Ms Hughes’s example is striking because in America, where concerns about free speech in universities tend to focus on racial sensitivities, gender-critical views are rarely expressed publicly. This is partly 0because there is no federal legislation that specifically protects trans (or gay) people from discrimination, which lends a particular urgency to lgbt activism. Jami Taylor, a professor of political science at the University of Toledo and a trans woman, says she has experienced “transgender-related bias” throughout her career, from being called “it” by students and a colleague to being guided to the men’s bathroom.

America’s political polarisation makes it harder yet to debate such topics. Trans activists often portray gender criticism as a far-right cause. Though it is becoming that, too, it is a topic on which leftist feminists and social conservatives find agreement. In Britain most outspoken gender-critical academics are left-leaning, atheist feminists. Some in America are, too.

Their chief concern is the preservation of female-only spaces. In February Holly Lawford-Smith, a professor of philosophy at the University of Melbourne, launched a website which invited women to describe their experiences of sharing female-only spaces with trans women. It is not a research project and its reports are unverified. Most describe a feeling of discomfort rather than any form of physical assault. Soon afterwards, around 100 of her colleagues signed an open letter claiming the website promoted “harmful ideology”. It called for “swift and decisive action by the university”. Ms Lawford-Smith kept her job, but there have been at least two marches at the university decrying that. “I think people quite enjoy having a nemesis on campus,” she says

How did an ideology that brooks no dissent become so entrenched in institutions supposedly dedicated to fostering independent thinking? Pressure groups have played a big part. In Britain most universities and many public-sector bodies have joined the Stonewall Diversity Champions scheme, which means they have drawn up policies that reflect the group’s position on trans identity. The report about Essex said the university’s policy “states the law as Stonewall would prefer it to be, rather than the law as it is”, and could cause the university to break the law by indirectly discriminating against women. It recommended that Essex reconsider its relationship with Stonewall. Several bodies, including the government’s equality watchdog, have since left the Champions scheme.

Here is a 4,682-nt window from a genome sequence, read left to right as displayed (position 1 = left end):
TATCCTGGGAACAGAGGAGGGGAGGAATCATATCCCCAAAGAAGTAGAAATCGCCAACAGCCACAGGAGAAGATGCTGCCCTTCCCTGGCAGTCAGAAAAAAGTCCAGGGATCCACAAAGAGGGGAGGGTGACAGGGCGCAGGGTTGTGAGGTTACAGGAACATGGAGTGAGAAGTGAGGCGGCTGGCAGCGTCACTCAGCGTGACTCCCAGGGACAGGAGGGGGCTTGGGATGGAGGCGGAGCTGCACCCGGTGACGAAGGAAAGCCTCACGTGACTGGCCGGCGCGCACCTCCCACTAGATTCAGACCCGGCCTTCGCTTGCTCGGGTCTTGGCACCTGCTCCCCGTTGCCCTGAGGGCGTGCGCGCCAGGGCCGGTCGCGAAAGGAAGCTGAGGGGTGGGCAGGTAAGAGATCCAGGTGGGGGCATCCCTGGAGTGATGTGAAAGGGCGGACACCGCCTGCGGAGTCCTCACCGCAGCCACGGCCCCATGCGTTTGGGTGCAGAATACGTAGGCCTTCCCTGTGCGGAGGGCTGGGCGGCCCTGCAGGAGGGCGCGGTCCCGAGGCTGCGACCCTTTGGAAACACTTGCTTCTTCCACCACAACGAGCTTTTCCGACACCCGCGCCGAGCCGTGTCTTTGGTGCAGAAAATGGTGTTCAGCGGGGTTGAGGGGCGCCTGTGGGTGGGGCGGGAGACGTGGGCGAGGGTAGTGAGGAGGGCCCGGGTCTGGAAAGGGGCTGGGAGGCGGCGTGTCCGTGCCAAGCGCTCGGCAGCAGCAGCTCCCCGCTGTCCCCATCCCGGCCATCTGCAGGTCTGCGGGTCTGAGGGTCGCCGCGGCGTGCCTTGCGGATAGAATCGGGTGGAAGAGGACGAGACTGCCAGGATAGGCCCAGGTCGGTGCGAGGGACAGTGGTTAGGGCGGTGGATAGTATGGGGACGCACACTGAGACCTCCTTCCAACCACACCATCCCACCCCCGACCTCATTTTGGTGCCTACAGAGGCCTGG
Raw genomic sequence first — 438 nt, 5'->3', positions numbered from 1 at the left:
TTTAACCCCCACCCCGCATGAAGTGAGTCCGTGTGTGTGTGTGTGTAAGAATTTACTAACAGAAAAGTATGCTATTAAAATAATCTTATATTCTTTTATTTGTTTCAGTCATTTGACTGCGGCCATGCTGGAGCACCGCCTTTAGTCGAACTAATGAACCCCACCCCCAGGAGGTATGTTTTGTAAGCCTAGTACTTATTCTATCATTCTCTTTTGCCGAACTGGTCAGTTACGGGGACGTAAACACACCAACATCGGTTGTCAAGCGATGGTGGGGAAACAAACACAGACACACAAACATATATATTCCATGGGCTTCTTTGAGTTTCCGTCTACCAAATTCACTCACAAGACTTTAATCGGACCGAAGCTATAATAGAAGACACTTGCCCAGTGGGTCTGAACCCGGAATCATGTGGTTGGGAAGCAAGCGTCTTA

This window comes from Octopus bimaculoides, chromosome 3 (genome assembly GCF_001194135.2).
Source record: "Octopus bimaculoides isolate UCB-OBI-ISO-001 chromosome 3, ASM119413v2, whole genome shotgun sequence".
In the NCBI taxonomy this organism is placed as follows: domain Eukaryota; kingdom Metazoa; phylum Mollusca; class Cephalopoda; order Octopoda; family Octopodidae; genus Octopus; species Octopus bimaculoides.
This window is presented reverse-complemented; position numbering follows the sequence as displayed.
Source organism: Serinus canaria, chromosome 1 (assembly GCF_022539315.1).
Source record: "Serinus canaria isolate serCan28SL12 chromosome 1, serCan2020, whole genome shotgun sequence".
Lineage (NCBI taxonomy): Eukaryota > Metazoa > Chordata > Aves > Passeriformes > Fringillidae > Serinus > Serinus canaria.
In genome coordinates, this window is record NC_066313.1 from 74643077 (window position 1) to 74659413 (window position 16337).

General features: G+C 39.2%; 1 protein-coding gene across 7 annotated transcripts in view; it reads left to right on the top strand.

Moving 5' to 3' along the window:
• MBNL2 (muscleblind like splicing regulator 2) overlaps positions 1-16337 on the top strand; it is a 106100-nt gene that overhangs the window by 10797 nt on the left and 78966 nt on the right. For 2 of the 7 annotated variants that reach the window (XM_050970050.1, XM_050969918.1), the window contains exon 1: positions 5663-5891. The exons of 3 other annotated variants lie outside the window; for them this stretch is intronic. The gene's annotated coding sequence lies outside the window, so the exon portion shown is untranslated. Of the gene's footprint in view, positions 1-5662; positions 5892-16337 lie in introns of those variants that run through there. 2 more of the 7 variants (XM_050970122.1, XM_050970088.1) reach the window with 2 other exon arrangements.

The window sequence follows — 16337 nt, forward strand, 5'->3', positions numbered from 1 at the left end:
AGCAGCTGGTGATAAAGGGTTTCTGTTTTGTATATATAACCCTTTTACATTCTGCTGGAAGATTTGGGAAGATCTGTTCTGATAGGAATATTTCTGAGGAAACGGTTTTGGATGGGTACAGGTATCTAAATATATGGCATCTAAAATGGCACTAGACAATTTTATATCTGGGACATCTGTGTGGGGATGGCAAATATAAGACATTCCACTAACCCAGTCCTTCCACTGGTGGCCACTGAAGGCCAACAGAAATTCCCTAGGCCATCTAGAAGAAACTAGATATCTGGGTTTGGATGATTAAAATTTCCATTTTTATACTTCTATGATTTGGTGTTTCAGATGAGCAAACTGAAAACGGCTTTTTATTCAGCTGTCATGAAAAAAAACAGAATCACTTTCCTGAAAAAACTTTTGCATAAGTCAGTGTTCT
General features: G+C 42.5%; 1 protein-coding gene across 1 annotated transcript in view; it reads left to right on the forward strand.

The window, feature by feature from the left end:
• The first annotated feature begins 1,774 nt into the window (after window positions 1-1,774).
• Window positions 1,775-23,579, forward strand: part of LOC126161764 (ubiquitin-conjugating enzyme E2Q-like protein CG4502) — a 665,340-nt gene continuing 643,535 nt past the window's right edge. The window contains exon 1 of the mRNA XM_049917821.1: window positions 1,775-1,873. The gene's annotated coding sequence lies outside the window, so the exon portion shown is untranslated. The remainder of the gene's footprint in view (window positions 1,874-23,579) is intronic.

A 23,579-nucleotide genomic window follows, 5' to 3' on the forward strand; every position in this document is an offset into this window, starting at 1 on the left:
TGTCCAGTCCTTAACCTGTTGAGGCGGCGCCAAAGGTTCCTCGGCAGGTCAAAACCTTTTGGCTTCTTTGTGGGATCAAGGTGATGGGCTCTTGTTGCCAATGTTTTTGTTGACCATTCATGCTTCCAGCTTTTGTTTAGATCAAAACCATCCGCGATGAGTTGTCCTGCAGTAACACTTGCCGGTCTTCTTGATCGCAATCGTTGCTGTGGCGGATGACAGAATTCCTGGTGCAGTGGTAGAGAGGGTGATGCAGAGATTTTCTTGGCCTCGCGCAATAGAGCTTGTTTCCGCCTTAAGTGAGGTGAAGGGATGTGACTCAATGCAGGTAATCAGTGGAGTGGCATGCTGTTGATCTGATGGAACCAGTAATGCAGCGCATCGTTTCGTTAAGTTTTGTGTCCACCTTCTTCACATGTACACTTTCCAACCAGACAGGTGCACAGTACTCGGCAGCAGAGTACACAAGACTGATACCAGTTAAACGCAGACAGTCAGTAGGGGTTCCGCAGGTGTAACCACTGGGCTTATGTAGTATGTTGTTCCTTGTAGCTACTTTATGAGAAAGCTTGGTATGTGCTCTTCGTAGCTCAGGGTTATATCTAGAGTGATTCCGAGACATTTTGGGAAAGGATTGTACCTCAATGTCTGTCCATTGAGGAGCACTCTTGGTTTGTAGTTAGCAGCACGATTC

The influence of pressure groups exemplifies the other big reason trans ideology has gained a foothold in academia: its elision with the rights of gay people. Many organisations established to defend gay rights have morphed into trans-rights groups. Tamsin Blaxter, a research fellow at Gonville & Caius College, Cambridge and a trans woman, says that academia has become a lot more welcoming to trans people, thanks largely to Stonewall. But some gay people disagree with its new focus. In 2019 some supporters split from the group, in part owing to concerns that its stance encourages gay people to redefine themselves as trans (and straight), to form the lgb Alliance. Similar groups have sprung up around the world.

Students increasingly express gender-critical views. This year a group of feminist students in Cambridge ran a “replatforming” event for gender-critical scholars who had been excluded from academic events (Ms Phoenix was among the speakers). Sophie Watson, one of the organisers, says she has lost friends over the issue. “There’s so much fear over using the wrong language—to disagree with the line that trans women are women is really considered hateful,” she says.

Campus revolt